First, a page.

Manuscripts should be submitted online at www.mdpi.com by registering and logging in to this website. Once you are registered, click here to go to the submission form. Manuscripts can be submitted until the deadline. All papers will be peer-reviewed. Accepted papers will be published continuously in the journal (as soon as accepted) and will be listed together on the special issue website. Research articles, review articles as well as short communications are invited. For planned papers, a title and short abstract (about 100 words) can be sent to the Editorial Office for announcement on this website.

Submitted manuscripts should not have been published previously, nor be under consideration for publication elsewhere (except conference proceedings papers). All manuscripts are thoroughly refereed through a single-blind peer-review process. A guide for authors and other relevant information for submission of manuscripts is available on the Instructions for Authors page. Cancers is an international peer-reviewed open access semimonthly journal published by MDPI.

Please visit the Instructions for Authors page before submitting a manuscript. The Article Processing Charge (APC) for publication in this open access journal is 2400 CHF (Swiss Francs). Submitted papers should be well formatted and use good English. Authors may use MDPI's English editing service prior to publication or during author revisions.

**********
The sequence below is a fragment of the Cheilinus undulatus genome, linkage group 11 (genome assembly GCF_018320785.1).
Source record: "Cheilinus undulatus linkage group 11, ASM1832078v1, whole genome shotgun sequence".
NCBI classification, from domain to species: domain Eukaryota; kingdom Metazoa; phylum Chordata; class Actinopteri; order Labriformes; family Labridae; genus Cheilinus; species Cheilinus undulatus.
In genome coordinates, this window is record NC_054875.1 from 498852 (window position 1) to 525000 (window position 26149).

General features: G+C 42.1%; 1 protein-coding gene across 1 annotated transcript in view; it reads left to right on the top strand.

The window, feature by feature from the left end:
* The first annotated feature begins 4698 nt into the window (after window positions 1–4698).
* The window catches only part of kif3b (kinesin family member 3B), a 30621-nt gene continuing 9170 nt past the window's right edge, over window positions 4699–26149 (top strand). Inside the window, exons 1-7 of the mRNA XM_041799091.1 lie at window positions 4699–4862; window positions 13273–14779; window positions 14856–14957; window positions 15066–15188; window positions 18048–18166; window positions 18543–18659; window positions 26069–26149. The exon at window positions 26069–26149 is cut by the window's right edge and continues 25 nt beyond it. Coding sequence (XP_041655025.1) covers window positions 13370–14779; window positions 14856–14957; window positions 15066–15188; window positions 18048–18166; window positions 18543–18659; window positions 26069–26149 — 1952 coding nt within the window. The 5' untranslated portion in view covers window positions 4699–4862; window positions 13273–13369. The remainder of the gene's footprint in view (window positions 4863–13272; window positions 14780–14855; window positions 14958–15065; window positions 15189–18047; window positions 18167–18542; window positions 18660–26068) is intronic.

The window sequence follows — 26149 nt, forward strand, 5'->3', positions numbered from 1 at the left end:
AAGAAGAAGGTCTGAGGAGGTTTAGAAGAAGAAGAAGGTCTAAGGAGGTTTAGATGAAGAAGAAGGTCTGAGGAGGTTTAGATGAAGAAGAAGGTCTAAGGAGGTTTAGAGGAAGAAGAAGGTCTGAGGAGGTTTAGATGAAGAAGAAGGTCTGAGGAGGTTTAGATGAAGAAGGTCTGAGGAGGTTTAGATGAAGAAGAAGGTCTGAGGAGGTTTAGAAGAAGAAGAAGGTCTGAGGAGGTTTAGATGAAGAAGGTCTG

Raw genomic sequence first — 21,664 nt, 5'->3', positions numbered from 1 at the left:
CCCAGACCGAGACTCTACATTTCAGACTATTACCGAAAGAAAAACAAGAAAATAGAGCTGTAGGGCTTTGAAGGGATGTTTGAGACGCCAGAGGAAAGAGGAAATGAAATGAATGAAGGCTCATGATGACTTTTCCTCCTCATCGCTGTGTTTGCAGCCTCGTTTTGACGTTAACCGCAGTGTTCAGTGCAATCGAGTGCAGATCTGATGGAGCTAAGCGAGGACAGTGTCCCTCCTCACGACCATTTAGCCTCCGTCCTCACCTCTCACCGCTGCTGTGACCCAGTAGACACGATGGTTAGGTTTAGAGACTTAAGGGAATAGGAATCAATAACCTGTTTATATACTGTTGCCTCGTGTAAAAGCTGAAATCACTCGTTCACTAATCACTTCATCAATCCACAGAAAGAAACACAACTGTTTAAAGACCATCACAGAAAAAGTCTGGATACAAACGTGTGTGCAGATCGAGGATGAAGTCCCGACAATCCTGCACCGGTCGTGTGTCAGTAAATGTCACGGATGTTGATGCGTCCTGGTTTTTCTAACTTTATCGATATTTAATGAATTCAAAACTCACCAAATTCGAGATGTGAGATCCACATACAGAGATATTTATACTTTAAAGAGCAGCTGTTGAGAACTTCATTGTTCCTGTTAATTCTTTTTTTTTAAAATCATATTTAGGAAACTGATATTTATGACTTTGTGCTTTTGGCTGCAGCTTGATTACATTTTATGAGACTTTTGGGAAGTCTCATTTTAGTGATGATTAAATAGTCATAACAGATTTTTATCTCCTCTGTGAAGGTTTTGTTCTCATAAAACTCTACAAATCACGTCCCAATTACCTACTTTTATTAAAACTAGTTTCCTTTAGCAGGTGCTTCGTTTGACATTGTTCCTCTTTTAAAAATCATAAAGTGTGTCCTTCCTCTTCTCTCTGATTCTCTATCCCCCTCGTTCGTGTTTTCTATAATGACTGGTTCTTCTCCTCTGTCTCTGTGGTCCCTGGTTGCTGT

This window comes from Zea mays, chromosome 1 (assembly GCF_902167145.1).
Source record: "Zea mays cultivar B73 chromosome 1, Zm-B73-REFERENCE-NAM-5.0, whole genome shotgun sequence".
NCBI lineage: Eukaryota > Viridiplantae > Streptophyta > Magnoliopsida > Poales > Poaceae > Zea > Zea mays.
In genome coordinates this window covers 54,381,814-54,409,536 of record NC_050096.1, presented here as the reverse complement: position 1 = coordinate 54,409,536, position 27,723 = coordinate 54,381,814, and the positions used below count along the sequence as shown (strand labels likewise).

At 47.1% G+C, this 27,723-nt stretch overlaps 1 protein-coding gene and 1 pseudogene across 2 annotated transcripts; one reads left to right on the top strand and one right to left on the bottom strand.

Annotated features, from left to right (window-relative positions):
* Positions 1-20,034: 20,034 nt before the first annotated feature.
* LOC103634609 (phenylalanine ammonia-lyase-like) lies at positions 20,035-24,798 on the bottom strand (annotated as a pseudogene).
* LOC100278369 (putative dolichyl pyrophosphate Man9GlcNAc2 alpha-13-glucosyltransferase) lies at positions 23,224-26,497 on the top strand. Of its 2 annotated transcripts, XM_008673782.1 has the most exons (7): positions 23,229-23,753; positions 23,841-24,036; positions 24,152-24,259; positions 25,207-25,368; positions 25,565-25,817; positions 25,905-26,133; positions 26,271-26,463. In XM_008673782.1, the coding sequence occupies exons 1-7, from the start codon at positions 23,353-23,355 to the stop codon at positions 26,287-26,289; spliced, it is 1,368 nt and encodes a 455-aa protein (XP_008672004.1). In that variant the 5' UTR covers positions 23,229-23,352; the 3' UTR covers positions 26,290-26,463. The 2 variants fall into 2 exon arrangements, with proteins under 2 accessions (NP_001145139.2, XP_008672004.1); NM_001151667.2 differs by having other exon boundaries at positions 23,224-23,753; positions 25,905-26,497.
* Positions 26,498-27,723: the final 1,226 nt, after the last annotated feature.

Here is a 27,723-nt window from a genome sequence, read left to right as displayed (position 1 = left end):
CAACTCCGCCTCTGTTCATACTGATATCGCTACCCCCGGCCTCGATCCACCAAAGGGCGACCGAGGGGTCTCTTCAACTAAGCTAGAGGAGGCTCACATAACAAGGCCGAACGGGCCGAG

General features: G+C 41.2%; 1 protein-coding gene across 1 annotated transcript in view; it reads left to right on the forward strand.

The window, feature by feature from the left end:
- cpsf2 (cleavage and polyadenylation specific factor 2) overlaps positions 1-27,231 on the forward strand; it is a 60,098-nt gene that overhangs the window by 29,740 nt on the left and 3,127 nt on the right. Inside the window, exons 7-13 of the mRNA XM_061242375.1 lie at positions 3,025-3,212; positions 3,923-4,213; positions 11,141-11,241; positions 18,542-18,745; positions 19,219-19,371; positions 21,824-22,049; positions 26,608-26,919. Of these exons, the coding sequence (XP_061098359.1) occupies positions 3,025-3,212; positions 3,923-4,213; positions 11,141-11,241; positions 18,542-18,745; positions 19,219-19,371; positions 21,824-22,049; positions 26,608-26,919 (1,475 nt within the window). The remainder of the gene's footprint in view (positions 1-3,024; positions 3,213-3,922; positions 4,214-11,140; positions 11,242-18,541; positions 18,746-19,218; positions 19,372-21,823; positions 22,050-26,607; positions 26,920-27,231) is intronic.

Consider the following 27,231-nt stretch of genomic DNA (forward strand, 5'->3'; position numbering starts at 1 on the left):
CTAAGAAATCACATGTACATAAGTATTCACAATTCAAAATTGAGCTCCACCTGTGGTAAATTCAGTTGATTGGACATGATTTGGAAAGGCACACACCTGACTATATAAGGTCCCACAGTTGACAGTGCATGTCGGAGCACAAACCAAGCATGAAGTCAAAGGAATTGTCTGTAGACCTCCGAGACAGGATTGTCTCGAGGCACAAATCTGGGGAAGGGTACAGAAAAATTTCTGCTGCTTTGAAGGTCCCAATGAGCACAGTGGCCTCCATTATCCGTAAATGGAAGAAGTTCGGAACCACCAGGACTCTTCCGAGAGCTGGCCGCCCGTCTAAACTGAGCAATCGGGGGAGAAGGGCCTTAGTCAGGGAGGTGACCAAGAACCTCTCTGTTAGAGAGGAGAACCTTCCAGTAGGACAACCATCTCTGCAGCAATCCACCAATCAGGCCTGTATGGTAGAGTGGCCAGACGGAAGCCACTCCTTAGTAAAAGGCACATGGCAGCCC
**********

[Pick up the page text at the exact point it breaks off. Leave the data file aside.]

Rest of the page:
Keywords

  • genomic instability
  • DNA damage response
  • replication stress
  • oncogenic stress
  • transcription–replication conflicts
  • common fragile sites
  • telomere dysfunction
  • chromosome fragility
  • immune response to genome instability
  • precision therapy

Published Papers (3 papers)

Order results
Result details
Select all
Export citation of selected articles as:

Research

Jump to: Review

Article
Phospho-Ser784-VCP Drives Resistance of Pancreatic Ductal Adenocarcinoma to Genotoxic Chemotherapies and Predicts the Chemo-Sensitizing Effect of VCP Inhibitor
Cancers 2021, 13(20), 5076; https://0-doi-org.brum.beds.ac.uk/10.3390/cancers13205076 - 11 Oct 2021
Viewed by 505
Abstract
Pancreatic ductal adenocarcinoma (PDAC) patients have a dismal prognosis due in large part to chemotherapy resistance. However, a small subset containing defects in the DNA damage response (DDR) pathways are chemotherapy-sensitive. Identifying intrinsic and therapeutically inducible DDR defects can improve precision and efficacy [...] Read more.